A conversation with Curren
For 30 years Tom Curren has been reluctantly thrust on a pedestal. First he was America's answer to Australian world tour dominance in the early 1980s, winning his first two world titles in '85 and '86. Then he walked away from competition life, applying his talents as a soul searching, quasi-mystic stylist that made any dog-of-a-board look amazing (in essence ushering in the retro/fish movement). Then in 1990 he came back from the brink of oblivion to win another world title, assuming the status of dark horse legend.
When asked about what makes him happiest today, his answer was simple and immediate, "Tucking my kids in at night."
He's one of those rare surfers that no matter what he does, no matter how time wears on him (he's now 48), you can't help but direct your attention his way. His style, technique and approach has inspired everyone from Kelly Slater to Mick Fanning to Dane Reynolds to thousands of "normal" surfers around the world.
And while that's all been documented, from an early age Curren had an alternate outlet. He was born with the gift of an astute ear and a natural affinity for melody. Not in love with the spotlight and somewhat introverted, like a lot of musicians, the constructs of rhythm and timing blended with spontaneous improvisation served him well as an outlet for personal expression.
"You have to start with structure, no matter if it's your bottom turn or the timing of a song," told Curren.
Banging on pots and pans to the backbeat of British invasion blues bands, even from the age of six years old, first and foremost Curren considers himself a drummer. It wasn't until his early 20s that he actually picked up a guitar. Today he's equally adept on a drum kit, a six-string, the keys, and thump out a bass line, and probably if you pressed him hard enough, could bust out a little jazz flute too. To date he's released two full-length albums, both recorded in Australia.
"That first one, I recorded in an outdoor amphitheater with some Australian jazz musicians, which was a really interesting experience," remembered Curren. "I learned a lot. And then the next one was more just songs I had written and went down there to record, kind of more of my first stab at really getting in a studio and working."
This October he will be releasing a four-song EP called "Summerland Road." The album, recorded in a Los Angeles studio this time, will come out in its entirety early next year.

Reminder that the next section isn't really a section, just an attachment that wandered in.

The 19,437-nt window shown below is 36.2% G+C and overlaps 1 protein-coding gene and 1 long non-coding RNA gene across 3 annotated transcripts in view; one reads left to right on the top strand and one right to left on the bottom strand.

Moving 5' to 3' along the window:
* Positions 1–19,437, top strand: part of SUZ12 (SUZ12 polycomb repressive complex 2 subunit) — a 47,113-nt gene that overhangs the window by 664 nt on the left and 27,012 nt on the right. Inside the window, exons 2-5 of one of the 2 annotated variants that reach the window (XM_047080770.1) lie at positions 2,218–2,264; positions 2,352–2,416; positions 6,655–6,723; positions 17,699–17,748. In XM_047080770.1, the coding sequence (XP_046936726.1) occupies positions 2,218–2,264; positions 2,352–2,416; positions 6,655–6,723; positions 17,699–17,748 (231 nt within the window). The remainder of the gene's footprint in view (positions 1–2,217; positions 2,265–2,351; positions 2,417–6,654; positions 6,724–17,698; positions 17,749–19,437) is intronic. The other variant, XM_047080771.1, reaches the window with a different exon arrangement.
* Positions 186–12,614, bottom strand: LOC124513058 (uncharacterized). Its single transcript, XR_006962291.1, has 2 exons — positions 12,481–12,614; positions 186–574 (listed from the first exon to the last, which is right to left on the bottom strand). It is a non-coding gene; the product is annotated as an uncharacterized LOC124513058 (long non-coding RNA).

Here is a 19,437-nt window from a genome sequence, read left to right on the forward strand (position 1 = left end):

"Some of these songs I've been working on for awhile, some are new," said Curren. "It's been a different experience because I had to go from my house in Santa Barbara to L.A. to work on it, I didn't have to take a 12-hour flight to get to the studio. This gave us more freedom and time to really work on things."
"It's interesting to me how surf music started with some Caribbean rhythms, then kind of went back and found roots in Africa, before coming back around full circle," noted Curren, whose wandering life has provided him with a rich tapestry of musical influences from which to draw.
After spending some time in the water with him recently and watching him last weekend at the Cosmic Creek Challenge, the man is surfing better than ever. All the style and aquatic grace is still very much intact, even if his knee does give him a bit of trouble occasionally. He still possesses that enigmatic personality that's drawn so many to him over the years. This weekend, as the ASP's Top 34 amass in Southern California for the start of the Hurley Pro, he'll be playing a couple of private gigs, slowly, quietly getting the record promotion ball rolling.
"Surfing and music, they can both be very personal things, very personal forms of expression," said Curren. "And I think you get caught in the moment with both, your mind is focused on that one thing at that one time, and for a moment it's like there's nothing else."
Besides spending time in the studio, Curren's been poking his head in at the Channel Islands factory and the two are conspiring to release a Tom Curren single-fin model in the not too distant future. He was riding one in the Maldives; six channels, glassed in fin, blue tint job, it was a nice looking piece of equipment.
"The fin made a lot more sense," said Curren, after taking a sanding block to the rails and softening the edges. Ever the tinkerer when it comes to design, he added, "It's an old trick I learned."